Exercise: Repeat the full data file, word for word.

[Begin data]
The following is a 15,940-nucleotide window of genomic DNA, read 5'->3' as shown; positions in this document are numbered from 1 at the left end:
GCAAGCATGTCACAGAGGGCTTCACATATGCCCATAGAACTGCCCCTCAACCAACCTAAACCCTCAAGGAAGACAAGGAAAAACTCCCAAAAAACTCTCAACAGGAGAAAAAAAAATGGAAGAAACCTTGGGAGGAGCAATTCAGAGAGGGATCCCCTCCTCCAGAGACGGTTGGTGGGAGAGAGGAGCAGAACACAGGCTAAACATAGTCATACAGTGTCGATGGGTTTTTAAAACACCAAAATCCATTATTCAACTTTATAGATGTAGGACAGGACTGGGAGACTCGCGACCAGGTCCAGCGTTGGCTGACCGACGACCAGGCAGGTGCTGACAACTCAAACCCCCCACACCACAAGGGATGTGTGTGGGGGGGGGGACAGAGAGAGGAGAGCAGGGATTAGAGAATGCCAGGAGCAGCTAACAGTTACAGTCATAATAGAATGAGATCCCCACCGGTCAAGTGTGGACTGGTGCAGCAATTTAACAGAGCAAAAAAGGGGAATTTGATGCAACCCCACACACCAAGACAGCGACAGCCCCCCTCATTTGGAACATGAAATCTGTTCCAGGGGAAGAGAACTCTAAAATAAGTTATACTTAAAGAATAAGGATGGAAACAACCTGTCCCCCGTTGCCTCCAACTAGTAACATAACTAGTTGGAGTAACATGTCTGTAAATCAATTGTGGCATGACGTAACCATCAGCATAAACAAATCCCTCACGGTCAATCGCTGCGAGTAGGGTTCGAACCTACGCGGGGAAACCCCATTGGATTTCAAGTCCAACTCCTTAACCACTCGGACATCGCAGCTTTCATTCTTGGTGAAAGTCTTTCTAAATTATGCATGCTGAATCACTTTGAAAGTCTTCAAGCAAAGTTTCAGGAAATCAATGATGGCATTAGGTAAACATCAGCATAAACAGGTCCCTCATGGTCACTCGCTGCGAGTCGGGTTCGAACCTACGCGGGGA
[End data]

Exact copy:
The following is a 15,940-nucleotide window of genomic DNA, read 5'->3' as shown; positions in this document are numbered from 1 at the left end:
GCAAGCATGTCACAGAGGGCTTCACATATGCCCATAGAACTGCCCCTCAACCAACCTAAACCCTCAAGGAAGACAAGGAAAAACTCCCAAAAAACTCTCAACAGGAGAAAAAAAAATGGAAGAAACCTTGGGAGGAGCAATTCAGAGAGGGATCCCCTCCTCCAGAGACGGTTGGTGGGAGAGAGGAGCAGAACACAGGCTAAACATAGTCATACAGTGTCGATGGGTTTTTAAAACACCAAAATCCATTATTCAACTTTATAGATGTAGGACAGGACTGGGAGACTCGCGACCAGGTCCAGCGTTGGCTGACCGACGACCAGGCAGGTGCTGACAACTCAAACCCCCCACACCACAAGGGATGTGTGTGGGGGGGGGGACAGAGAGAGGAGAGCAGGGATTAGAGAATGCCAGGAGCAGCTAACAGTTACAGTCATAATAGAATGAGATCCCCACCGGTCAAGTGTGGACTGGTGCAGCAATTTAACAGAGCAAAAAAGGGGAATTTGATGCAACCCCACACACCAAGACAGCGACAGCCCCCCTCATTTGGAACATGAAATCTGTTCCAGGGGAAGAGAACTCTAAAATAAGTTATACTTAAAGAATAAGGATGGAAACAACCTGTCCCCCGTTGCCTCCAACTAGTAACATAACTAGTTGGAGTAACATGTCTGTAAATCAATTGTGGCATGACGTAACCATCAGCATAAACAAATCCCTCACGGTCAATCGCTGCGAGTAGGGTTCGAACCTACGCGGGGAAACCCCATTGGATTTCAAGTCCAACTCCTTAACCACTCGGACATCGCAGCTTTCATTCTTGGTGAAAGTCTTTCTAAATTATGCATGCTGAATCACTTTGAAAGTCTTCAAGCAAAGTTTCAGGAAATCAATGATGGCATTAGGTAAACATCAGCATAAACAGGTCCCTCATGGTCACTCGCTGCGAGTCGGGTTCGAACCTACGCGGGGA